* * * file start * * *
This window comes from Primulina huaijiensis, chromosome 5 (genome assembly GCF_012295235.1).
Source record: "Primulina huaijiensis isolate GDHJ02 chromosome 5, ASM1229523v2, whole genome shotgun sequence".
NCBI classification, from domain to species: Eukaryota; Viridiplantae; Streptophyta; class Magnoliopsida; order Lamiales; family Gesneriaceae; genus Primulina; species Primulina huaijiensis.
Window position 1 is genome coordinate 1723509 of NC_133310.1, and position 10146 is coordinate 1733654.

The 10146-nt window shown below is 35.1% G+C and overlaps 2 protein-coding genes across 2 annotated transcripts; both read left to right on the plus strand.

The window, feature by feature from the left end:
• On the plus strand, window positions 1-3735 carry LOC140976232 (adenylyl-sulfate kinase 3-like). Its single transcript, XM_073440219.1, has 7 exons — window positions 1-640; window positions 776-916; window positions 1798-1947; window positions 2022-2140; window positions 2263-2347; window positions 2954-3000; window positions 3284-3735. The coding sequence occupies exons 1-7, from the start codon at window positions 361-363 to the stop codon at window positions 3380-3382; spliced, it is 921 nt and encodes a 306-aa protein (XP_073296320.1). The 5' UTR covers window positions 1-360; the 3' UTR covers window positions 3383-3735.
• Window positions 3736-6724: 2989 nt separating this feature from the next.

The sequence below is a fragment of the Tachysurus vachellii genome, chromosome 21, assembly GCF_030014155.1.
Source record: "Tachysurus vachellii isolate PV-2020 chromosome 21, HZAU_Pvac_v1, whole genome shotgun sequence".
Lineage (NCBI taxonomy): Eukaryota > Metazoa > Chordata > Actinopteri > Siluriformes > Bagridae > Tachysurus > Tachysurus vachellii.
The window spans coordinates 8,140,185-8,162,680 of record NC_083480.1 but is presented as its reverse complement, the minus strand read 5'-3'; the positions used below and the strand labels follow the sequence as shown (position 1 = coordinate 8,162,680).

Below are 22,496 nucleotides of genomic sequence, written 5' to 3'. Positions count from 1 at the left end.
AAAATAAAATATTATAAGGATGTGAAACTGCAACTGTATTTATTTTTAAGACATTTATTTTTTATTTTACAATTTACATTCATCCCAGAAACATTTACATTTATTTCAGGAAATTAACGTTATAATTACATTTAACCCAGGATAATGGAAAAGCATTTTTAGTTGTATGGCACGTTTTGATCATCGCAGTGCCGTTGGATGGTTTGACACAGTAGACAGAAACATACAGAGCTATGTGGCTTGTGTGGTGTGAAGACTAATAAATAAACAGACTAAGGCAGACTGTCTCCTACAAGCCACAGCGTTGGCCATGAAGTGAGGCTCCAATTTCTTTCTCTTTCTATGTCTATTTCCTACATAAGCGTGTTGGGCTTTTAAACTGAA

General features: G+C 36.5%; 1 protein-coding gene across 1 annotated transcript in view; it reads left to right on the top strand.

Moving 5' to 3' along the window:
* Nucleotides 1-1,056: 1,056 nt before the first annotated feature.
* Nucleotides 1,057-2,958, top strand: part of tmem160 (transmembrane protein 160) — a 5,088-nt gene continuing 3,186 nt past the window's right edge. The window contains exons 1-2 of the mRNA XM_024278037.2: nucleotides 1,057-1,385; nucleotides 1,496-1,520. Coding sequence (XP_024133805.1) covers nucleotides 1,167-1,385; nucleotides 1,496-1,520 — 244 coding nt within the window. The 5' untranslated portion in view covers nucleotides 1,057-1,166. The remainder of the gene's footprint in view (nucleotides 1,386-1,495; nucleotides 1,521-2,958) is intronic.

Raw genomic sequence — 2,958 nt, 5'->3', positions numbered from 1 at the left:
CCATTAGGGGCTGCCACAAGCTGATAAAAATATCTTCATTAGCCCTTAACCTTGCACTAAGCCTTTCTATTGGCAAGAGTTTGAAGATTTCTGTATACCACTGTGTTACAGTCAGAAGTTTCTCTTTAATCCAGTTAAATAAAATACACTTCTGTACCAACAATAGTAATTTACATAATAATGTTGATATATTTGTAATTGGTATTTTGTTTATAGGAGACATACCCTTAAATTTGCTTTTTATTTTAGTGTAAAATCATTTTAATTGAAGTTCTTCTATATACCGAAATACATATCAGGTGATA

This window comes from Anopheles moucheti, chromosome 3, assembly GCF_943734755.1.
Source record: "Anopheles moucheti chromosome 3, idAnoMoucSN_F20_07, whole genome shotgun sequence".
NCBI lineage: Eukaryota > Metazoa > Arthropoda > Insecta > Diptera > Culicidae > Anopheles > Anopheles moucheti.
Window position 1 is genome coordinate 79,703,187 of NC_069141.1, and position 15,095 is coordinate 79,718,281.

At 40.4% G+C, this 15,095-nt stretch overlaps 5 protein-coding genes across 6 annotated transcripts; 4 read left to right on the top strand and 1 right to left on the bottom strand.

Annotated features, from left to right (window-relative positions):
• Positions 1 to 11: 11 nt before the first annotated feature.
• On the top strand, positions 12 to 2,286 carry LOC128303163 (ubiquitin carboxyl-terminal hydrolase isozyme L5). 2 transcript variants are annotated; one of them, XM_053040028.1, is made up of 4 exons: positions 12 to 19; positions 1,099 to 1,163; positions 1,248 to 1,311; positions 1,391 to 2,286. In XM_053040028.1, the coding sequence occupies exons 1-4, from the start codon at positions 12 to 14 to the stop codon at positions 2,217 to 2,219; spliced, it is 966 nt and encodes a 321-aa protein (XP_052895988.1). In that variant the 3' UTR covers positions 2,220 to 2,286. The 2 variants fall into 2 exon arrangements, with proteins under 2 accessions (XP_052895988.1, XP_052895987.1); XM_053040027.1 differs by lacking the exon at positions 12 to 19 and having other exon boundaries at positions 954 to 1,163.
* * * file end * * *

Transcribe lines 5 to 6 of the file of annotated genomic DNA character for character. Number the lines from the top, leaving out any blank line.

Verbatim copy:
The 10146-nt window shown below is 35.1% G+C and overlaps 2 protein-coding genes across 2 annotated transcripts; both read left to right on the plus strand.

The window, feature by feature from the left end: